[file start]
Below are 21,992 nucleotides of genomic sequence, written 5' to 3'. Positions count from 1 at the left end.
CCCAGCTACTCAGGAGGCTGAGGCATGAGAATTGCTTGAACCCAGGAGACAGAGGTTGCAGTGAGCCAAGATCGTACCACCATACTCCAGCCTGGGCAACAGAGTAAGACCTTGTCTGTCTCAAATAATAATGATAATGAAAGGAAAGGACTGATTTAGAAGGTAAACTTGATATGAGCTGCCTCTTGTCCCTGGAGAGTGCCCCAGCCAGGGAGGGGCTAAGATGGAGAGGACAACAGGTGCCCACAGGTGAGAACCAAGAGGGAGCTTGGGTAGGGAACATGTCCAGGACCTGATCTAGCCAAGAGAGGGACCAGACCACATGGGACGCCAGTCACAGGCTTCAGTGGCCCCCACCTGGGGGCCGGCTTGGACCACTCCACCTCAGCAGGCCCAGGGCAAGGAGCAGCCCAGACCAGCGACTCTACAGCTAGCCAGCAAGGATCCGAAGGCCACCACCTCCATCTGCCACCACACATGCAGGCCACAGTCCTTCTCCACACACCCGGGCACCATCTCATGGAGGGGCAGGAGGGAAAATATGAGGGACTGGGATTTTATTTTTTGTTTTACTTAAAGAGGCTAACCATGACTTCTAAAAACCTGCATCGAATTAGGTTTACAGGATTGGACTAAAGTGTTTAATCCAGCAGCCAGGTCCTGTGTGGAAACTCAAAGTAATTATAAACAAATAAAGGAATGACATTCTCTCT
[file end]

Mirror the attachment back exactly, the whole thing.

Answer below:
Below are 21,992 nucleotides of genomic sequence, written 5' to 3'. Positions count from 1 at the left end.
CCCAGCTACTCAGGAGGCTGAGGCATGAGAATTGCTTGAACCCAGGAGACAGAGGTTGCAGTGAGCCAAGATCGTACCACCATACTCCAGCCTGGGCAACAGAGTAAGACCTTGTCTGTCTCAAATAATAATGATAATGAAAGGAAAGGACTGATTTAGAAGGTAAACTTGATATGAGCTGCCTCTTGTCCCTGGAGAGTGCCCCAGCCAGGGAGGGGCTAAGATGGAGAGGACAACAGGTGCCCACAGGTGAGAACCAAGAGGGAGCTTGGGTAGGGAACATGTCCAGGACCTGATCTAGCCAAGAGAGGGACCAGACCACATGGGACGCCAGTCACAGGCTTCAGTGGCCCCCACCTGGGGGCCGGCTTGGACCACTCCACCTCAGCAGGCCCAGGGCAAGGAGCAGCCCAGACCAGCGACTCTACAGCTAGCCAGCAAGGATCCGAAGGCCACCACCTCCATCTGCCACCACACATGCAGGCCACAGTCCTTCTCCACACACCCGGGCACCATCTCATGGAGGGGCAGGAGGGAAAATATGAGGGACTGGGATTTTATTTTTTGTTTTACTTAAAGAGGCTAACCATGACTTCTAAAAACCTGCATCGAATTAGGTTTACAGGATTGGACTAAAGTGTTTAATCCAGCAGCCAGGTCCTGTGTGGAAACTCAAAGTAATTATAAACAAATAAAGGAATGACATTCTCTCT